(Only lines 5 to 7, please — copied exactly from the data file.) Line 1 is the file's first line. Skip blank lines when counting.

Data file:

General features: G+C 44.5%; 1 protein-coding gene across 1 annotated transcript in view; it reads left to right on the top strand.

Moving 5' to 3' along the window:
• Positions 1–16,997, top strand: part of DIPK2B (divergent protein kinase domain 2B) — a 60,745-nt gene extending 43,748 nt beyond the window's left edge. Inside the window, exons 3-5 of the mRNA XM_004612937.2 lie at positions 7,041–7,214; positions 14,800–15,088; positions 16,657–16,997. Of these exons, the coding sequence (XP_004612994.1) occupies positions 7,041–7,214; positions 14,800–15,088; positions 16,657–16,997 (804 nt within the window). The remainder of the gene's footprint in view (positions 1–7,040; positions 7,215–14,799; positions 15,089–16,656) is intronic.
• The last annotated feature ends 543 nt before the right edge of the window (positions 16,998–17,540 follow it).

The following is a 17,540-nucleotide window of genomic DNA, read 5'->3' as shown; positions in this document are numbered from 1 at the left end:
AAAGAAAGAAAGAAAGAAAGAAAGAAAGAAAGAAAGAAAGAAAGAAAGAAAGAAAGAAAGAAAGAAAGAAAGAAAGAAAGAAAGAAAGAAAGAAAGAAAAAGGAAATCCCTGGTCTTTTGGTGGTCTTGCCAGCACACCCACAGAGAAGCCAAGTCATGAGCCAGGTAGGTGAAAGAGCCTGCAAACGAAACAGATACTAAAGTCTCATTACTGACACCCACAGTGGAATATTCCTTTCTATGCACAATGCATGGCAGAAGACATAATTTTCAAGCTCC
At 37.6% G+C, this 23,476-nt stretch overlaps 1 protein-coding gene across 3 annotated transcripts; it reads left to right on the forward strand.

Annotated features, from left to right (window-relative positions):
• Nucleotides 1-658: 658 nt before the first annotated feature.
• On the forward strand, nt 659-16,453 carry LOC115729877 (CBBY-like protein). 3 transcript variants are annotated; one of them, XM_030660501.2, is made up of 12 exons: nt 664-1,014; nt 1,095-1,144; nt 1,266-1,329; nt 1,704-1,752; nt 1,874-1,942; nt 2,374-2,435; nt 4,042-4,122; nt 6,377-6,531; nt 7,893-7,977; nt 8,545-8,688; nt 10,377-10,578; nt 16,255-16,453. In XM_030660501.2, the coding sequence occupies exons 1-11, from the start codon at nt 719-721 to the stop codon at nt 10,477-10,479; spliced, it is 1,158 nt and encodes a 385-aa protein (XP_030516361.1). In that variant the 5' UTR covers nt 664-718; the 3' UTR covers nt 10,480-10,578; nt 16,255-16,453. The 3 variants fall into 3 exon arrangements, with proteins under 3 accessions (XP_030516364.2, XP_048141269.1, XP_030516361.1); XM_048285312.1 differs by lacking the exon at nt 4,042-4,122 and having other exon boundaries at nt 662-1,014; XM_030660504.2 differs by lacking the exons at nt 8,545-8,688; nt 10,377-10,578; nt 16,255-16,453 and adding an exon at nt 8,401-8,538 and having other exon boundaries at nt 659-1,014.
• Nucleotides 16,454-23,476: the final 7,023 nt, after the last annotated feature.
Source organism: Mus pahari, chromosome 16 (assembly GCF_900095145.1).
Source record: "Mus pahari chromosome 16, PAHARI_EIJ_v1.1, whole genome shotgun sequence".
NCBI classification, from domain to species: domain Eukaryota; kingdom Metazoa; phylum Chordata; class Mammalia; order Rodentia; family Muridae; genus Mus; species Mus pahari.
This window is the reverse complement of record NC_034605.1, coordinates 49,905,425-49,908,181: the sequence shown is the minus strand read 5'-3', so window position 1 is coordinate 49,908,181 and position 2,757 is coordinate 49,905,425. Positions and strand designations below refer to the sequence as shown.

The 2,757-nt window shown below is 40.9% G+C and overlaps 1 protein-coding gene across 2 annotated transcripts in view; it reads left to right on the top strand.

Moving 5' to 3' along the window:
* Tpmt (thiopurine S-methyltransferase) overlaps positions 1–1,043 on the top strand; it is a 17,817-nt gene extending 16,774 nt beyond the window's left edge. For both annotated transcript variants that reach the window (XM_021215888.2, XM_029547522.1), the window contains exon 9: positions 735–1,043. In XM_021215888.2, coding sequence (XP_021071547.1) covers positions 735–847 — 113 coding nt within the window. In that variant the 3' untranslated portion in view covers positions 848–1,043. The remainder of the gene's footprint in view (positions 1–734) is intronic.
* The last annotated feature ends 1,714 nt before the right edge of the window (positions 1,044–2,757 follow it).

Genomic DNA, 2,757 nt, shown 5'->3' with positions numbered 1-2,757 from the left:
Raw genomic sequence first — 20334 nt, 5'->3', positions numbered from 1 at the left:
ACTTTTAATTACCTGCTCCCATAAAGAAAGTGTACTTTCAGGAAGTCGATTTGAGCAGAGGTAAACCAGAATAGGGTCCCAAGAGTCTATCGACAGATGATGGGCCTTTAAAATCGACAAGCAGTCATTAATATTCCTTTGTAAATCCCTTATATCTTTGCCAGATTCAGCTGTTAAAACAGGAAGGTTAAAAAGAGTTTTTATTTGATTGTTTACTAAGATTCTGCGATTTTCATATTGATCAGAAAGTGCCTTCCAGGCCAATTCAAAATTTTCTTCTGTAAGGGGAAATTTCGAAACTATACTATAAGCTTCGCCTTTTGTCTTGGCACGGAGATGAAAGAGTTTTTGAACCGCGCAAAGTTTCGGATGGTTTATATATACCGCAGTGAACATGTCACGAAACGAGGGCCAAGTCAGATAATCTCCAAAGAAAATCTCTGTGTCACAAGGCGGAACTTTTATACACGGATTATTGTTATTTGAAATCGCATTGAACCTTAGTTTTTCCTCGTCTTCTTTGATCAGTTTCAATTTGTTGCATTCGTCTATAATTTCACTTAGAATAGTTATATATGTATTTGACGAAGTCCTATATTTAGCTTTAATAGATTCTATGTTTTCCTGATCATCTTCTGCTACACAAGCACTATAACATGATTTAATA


The following is a 17,540-nucleotide window of genomic DNA, read 5'->3' as shown; positions in this document are numbered from 1 at the left end:
AAAGAAAGAAAGAAAGAAAGAAAGAAAGAAAGAAAGAAAGAAAGAAAGAAAGAAAGAAAGAAAGAAAGAAAGAAAGAAAGAAAGAAAGAAAGAAAGAAAAAGGAAATCCCTGGTCTTTTGGTGGTCTTGCCAGCACACCCACAGAGAAGCCAAGTCATGAGCCAGGTAGGTGAAAGAGCCTGCAAACGAAACAGATACTAAAGTCTCATTACTGACACCCACAGTGGAATATTCCTTTCTATGCACAATGCATGGCAGAAGACATAATTTTCAAGCTCC
At 37.6% G+C, this 23,476-nt stretch overlaps 1 protein-coding gene across 3 annotated transcripts; it reads left to right on the forward strand.